Federal authorities are offering a $2,500 reward for information about a rare red wolf found dead in the Pocosin Lakes National Wildlife Refuge several days before Christmas.
An examination of the animal, according to a U.S. Fish and Wildlife Service news release, showed it likely died on Dec. 21 from a gunshot.
Because red wolves are a protected species, information leading to arrest could bring a large reward.
Red wolves had been declared extinct in the wild. Then in 1987, four pairs of captive wolves were transferred from Texas to the Alligator River National Wildlife Refuge in North Carolina. Since then, the population grew to about 130 red wolves in the 1.7 million acre recovery area spanning Hyde, Dare, Tyrrell, Washington and Beaufort counties.
That number has declined, partly because of the proliferation of coyotes, a similar looking animal, in the area. Because of the similarities, some red wolves have been shot in cases of mistaken identity. Additionally, there has been cross-breeding of the coyote and wolves.
Now, fish and wildlife officials estimate that there are fewer than 45 red wolves remaining in the wild.
“This is a tragedy,” Ben Prater, Southeast program director of the Defenders of Wildlife, said in a statement released Friday. “We know that gunshot is one of the leading causes of death for red wolves and it can be prevented. The poaching of any wild animal is intolerable but the intentional killing of one of the world’s most endangered species is inexcusable.”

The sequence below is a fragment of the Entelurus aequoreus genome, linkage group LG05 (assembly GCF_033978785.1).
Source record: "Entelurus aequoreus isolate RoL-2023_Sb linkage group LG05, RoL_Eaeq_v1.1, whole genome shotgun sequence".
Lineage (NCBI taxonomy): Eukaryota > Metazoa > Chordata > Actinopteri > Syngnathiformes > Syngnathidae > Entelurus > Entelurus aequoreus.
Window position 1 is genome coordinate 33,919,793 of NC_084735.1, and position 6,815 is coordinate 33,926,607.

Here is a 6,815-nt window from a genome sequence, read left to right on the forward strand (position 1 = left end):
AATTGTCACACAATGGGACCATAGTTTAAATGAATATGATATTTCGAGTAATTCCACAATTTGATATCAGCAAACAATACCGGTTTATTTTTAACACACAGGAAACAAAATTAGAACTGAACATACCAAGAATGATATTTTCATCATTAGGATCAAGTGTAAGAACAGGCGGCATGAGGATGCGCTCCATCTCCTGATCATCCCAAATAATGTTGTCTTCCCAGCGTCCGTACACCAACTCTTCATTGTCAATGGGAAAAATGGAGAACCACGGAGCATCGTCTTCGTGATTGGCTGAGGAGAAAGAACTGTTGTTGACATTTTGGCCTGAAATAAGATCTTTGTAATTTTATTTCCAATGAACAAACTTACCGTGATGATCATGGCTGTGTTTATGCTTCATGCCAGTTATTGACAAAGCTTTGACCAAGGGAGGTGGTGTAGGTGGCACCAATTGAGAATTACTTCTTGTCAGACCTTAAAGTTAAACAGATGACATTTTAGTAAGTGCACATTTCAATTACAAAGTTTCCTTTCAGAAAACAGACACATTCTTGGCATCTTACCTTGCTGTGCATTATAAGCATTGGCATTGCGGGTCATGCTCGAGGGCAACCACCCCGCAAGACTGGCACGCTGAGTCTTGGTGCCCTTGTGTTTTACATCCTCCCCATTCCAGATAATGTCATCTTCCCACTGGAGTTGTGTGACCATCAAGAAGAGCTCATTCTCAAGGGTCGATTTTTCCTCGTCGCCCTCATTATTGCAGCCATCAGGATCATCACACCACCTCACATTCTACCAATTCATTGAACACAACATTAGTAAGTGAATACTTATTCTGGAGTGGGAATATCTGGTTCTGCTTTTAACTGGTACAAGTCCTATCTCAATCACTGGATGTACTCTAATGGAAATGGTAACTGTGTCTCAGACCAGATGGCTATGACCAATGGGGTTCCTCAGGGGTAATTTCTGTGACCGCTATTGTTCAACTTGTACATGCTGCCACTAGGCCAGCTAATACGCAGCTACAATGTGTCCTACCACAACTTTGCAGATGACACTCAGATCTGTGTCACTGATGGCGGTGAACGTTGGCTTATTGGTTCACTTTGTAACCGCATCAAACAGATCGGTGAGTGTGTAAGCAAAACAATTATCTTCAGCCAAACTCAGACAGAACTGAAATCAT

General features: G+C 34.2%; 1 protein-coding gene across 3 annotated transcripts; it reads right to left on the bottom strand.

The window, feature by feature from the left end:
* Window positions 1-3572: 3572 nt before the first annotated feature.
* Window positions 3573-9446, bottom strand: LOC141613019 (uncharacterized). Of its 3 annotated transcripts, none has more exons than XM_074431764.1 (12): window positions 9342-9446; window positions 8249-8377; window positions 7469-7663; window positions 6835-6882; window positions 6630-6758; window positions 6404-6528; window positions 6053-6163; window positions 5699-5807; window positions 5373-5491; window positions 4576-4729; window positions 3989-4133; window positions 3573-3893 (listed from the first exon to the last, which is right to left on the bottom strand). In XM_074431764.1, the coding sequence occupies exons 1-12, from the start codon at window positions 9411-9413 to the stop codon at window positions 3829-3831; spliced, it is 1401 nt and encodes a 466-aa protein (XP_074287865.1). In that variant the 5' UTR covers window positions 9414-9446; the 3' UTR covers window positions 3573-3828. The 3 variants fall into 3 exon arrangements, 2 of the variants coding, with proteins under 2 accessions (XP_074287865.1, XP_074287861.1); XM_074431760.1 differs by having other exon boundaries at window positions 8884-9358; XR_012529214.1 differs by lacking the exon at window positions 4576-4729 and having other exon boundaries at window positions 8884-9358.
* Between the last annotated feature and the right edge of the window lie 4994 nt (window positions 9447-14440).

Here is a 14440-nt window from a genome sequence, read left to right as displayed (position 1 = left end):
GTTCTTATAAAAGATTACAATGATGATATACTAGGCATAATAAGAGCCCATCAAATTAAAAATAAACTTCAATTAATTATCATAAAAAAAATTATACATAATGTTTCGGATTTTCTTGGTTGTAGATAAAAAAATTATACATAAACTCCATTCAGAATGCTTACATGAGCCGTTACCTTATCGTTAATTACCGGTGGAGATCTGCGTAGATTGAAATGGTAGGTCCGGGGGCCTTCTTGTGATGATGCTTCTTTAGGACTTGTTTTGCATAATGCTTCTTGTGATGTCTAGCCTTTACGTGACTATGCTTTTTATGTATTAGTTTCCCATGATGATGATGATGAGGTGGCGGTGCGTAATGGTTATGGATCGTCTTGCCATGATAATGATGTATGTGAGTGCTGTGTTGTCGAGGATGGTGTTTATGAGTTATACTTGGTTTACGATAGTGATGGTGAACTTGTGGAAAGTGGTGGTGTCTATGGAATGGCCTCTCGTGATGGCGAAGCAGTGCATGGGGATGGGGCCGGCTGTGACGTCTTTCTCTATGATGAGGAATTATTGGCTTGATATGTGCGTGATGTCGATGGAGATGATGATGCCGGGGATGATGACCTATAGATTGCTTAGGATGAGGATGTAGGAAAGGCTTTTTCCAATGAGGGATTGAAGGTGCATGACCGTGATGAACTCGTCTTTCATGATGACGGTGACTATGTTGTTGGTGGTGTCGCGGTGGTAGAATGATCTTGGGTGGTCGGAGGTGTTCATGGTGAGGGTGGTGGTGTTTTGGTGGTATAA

Prater said in a release that Defenders of Wildlife plan to match the U.S. Fish and Wildlife Service’s award for information regarding this wolf’s death “to send a clear message: poaching of these incredibly rare wolves will not be tolerated or go unpunished.”
The Defenders of Wildlife had been working with the U.S. Fish and Wildlife Service on the red wolf recovery program until this fall. That was when the federal government announced its plans to reduce the protected wolf territory to an area in Alligator River National Wildlife Refuge and the military bombing range in Dare County. Wolves outside that area would be removed to captive populations that reside in numerous zoos.
In September 2016, U.S. District Judge Terrence Boyle issued an order that temporarily halts the federal government from capturing and killing, as well as authorizing private landowners to capture and kill, red wolves. Boyle’s order prohibited the removal of wolves from private property, unless it can be shown there is a threat to humans, pets or livestock.
“What had been happening lately is that individual landowners have required wolves to be removed from their property, because they don’t like them,” said Jason Rylander, senior attorney for Defenders of Wildlife, one of the plaintiffs. “They can’t be removed just because they’re present on the property.”
An earlier lawsuit ruled on by the same judge led to a ban in 2014 of nighttime coyote hunting in the recovery area – a practice that conservation groups blamed for a spike in wolf gunshot deaths.
Red wolves are smaller than gray wolves but bigger than coyotes. They weigh about 55 to 85 pounds and are brown with patches of red behind their ears. There was a time when they ranged from southern New England to Florida and as far west as central Missouri and Texas.